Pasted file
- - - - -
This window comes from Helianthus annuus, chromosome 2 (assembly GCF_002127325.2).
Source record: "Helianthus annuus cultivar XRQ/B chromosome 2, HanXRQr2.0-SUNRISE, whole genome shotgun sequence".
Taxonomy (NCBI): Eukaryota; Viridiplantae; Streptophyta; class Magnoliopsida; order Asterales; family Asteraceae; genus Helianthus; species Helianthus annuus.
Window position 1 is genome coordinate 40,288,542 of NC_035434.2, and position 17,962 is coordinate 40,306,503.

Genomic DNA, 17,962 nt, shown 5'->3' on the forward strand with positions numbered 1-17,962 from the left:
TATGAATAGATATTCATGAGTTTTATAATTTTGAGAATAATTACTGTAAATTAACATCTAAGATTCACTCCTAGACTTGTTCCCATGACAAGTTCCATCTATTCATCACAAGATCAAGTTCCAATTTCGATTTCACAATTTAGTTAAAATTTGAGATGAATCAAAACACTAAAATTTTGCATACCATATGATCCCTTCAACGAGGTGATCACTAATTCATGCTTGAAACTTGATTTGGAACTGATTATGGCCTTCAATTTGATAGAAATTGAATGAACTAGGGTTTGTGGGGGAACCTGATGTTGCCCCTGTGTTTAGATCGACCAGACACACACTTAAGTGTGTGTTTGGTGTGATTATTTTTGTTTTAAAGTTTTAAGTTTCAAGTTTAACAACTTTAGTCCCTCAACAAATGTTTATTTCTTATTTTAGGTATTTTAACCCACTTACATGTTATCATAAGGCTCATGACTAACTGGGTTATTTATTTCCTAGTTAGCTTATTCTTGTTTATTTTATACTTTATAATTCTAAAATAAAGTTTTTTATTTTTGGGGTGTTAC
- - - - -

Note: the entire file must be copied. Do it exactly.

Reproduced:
This window comes from Helianthus annuus, chromosome 2 (assembly GCF_002127325.2).
Source record: "Helianthus annuus cultivar XRQ/B chromosome 2, HanXRQr2.0-SUNRISE, whole genome shotgun sequence".
Taxonomy (NCBI): Eukaryota; Viridiplantae; Streptophyta; class Magnoliopsida; order Asterales; family Asteraceae; genus Helianthus; species Helianthus annuus.
Window position 1 is genome coordinate 40,288,542 of NC_035434.2, and position 17,962 is coordinate 40,306,503.

Genomic DNA, 17,962 nt, shown 5'->3' on the forward strand with positions numbered 1-17,962 from the left:
TATGAATAGATATTCATGAGTTTTATAATTTTGAGAATAATTACTGTAAATTAACATCTAAGATTCACTCCTAGACTTGTTCCCATGACAAGTTCCATCTATTCATCACAAGATCAAGTTCCAATTTCGATTTCACAATTTAGTTAAAATTTGAGATGAATCAAAACACTAAAATTTTGCATACCATATGATCCCTTCAACGAGGTGATCACTAATTCATGCTTGAAACTTGATTTGGAACTGATTATGGCCTTCAATTTGATAGAAATTGAATGAACTAGGGTTTGTGGGGGAACCTGATGTTGCCCCTGTGTTTAGATCGACCAGACACACACTTAAGTGTGTGTTTGGTGTGATTATTTTTGTTTTAAAGTTTTAAGTTTCAAGTTTAACAACTTTAGTCCCTCAACAAATGTTTATTTCTTATTTTAGGTATTTTAACCCACTTACATGTTATCATAAGGCTCATGACTAACTGGGTTATTTATTTCCTAGTTAGCTTATTCTTGTTTATTTTATACTTTATAATTCTAAAATAAAGTTTTTTATTTTTGGGGTGTTAC